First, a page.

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by Sarah Zupko

21 Apr 2009

‘80S NEW WAVERS BACK TO RULE THE CHARTS

Depeche Mode: Sounds of the Universe
Pet Shop Boys: Yes

Both of these artists began their lengthy careers in Southern England back in the early ‘80s, 1980 and 1981 respectively. Their 30-year careers have been punctutated by stylistic shifts, most notably in the case of Depeche Mode who began life as among the poppiest of new wave’s synth pop bands and steadily turned darker and rockier over the years. Both artists return this week with new albums that will be competing heavily for attention among Generation Xers.

by Evan Sawdey

21 Apr 2009

Ever want to be immortalized in a song? Or, more critically, do you have a spare $150 laying around?

Say Anything, for the uninitiated, is a surprisingly literate, self-consciously humorous emo-rock act fronted by Max Bemis, a young man who has a strong, distinct personality that stands out amidst the sea of generic Alternative Press flavors-of-the-week that come and go every month without much notice.  Bemis’ “official” debut album, 2004’s excellent … is a Real Boy, was a theatrical, intelligent affair that got all the attention it deserved: few emo-rock albums carry as much pop-savvy or emotional heft as this album did, never once leaning into overly-poetic (see: indulgent) lyrics, simply because Bemis was so self-deprecating to be nailed with heavy criticism. Though his follow-up disc (2007’s double-disc affair In Defense of the Genre) was predictably bloated, Bemis showed no signs of slowing down his Pollard-like output, contributing to last year’s Punk Goes Crunk album (a cover of Ol’ Dirty Bastard’s “Got Your Money”) and releasing a full-length album from his Two Tongues side-project just a few months ago.

by Thomas Britt

21 Apr 2009

The State (a sketch show that aired on MTV in the early 1990s) had a rabid following in its day, but its unavailability has inspired an even more intense devotion in the years since the show went to CBS to die. Its creators and cast members graduated to many other successes in film and television, but this DVD set of the complete series is something to celebrate, as it represents the starting point for the creative forces behind Stella,Reno 911!, Wet Hot American Summer, Role Models, etc.

That the set (to be released on July 14) exists at all is noteworthy. But if the MTV show site is to be believed, the five-disc release will be “jam-packed” with special features. If the set really is as impressive as advertised, perhaps fans will someday admit that this was almost worth the decade-plus wait.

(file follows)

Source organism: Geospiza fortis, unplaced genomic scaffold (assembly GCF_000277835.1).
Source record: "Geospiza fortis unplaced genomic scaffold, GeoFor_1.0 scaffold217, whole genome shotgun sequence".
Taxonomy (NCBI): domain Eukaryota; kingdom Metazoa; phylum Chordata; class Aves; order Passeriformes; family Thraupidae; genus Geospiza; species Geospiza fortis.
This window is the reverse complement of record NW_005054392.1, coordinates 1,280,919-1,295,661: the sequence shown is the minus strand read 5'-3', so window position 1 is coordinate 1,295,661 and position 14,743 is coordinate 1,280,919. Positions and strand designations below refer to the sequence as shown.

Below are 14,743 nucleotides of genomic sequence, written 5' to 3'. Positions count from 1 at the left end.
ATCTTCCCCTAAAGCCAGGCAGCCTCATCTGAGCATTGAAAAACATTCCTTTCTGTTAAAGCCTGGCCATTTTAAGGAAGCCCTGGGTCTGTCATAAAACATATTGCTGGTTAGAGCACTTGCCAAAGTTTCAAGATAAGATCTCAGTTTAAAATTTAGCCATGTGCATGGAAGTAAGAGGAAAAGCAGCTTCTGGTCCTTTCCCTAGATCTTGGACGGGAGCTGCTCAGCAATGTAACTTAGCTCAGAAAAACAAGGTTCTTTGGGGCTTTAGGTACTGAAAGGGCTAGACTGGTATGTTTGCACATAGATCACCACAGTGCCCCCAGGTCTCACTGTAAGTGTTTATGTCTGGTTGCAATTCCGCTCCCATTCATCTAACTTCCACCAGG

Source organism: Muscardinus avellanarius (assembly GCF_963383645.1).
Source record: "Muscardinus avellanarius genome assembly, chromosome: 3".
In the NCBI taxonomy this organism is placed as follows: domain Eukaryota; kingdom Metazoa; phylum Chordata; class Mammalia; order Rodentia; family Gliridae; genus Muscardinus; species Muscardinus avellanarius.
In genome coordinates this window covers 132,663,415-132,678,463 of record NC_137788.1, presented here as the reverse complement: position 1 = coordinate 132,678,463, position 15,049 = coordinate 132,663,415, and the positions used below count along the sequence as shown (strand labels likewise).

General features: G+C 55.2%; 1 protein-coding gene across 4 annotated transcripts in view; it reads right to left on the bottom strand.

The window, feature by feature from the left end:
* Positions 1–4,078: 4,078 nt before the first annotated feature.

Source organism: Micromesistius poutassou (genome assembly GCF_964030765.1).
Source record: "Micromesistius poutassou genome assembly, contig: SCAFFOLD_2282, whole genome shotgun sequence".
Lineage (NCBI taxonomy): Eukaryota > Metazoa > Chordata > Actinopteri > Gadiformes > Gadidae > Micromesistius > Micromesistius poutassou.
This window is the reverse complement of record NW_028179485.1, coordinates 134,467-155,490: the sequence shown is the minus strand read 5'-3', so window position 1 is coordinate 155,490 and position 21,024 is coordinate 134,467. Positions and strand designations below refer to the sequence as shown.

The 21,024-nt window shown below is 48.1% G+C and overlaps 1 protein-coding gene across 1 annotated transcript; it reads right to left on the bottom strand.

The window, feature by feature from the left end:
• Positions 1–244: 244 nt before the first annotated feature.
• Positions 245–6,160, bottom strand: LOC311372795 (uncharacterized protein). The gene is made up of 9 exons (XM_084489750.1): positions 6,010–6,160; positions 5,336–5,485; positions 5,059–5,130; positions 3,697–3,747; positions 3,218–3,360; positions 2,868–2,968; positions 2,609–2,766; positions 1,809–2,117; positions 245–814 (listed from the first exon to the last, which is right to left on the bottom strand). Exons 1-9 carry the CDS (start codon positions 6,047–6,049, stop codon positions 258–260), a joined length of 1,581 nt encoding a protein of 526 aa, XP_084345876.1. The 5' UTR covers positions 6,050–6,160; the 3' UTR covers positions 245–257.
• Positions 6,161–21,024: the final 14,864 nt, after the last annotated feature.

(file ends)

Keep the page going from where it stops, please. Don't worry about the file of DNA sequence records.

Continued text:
Read more here.

 

by L.B. Jeffries

21 Apr 2009

I thought I’d take a break this week and vary things up a bit from our usual programming. After all the fuss over GDC I decided it was time to check out another game designer convention. So last week I went to GDX at the Savannah College of Art and Design (SCAD) to get another look at life on the other side of the fence. Ranked as one of the top ten game design schools in the world, SCAD students are impressive because the arts focus means they’re required to take courses in drawing and art history on top of their game work. The conference kicked off with two lectures by graduating students. The first was by Brian Shurtleff on applying the rule systems of improv groups to games. Rule number one is always make your partner look good. Building on that system were a lot of really interesting ideas on how to build co-op experiences while referencing shows like ‘Whose Line Is It Anyway?’ to give examples. Downstairs I caught the tail end of Jim Sidlesky’s thesis work with Machinima. I was already familiar with the history of the genre but have lost track of the latest stuff. He has put together an intense depiction of Edgar Allan Poe’s ‘Annabell Lee” using The Sims 2 engine and some music a Goth band in Florida loaned him. The most interesting new Machinima artist he introduced me to was Friedrich Kirschner, whose innovation with texturing and art is astounding. Outside of his excellent music video based on Channel Zero Comic, you can catch this clip of his capturing the animation of a robot submerged in milk using legos, a spoon, and a lot of milk.

by PopMatters Staff

20 Apr 2009

The Girlfriend Experience
Director: Steven Soderbergh
Cast: Sasha Grey, Chris Santos, Glenn Kenney, Peter Zizzo
Opening: 22 May 2009 (New York / Los Angeles)
Distributor: Magnolia Pictures

 

Plot summary: Set in the weeks leading up to the 2008 presidential election, The Girlfriend Experience is five days in the life of Chelsea (adult film star Sasha Grey in her mainstream film debut), an ultra high-end Manhattan call girl who offers more than sex to her clients, but companionship and conversation—“the girlfriend experience”. Chelsea thinks she has her life totally under control—she feels her future is secure because she runs her own business her own way, makes $2,000 an hour, and has a devoted boyfriend (Chris Santos) who accepts her lifestyle. But when you’re in the business of meeting people, you never know who you’re going to meet…

The 20th film from Academy Award-winning director Steven Soderbergh, The Girlfriend Experience is a sexy, gorgeously shot time capsule from the not-too-distant past. [Magnolia Pictures]

//Mixed media
//Blogs

In Defense of the Infinite Universe in 'No Man's Sky'

// Moving Pixels

"The common cries of disappointment that surround No Man’s Sky stem from the exciting idea of an infinite universe clashing with the harsh reality of an infinite universe.

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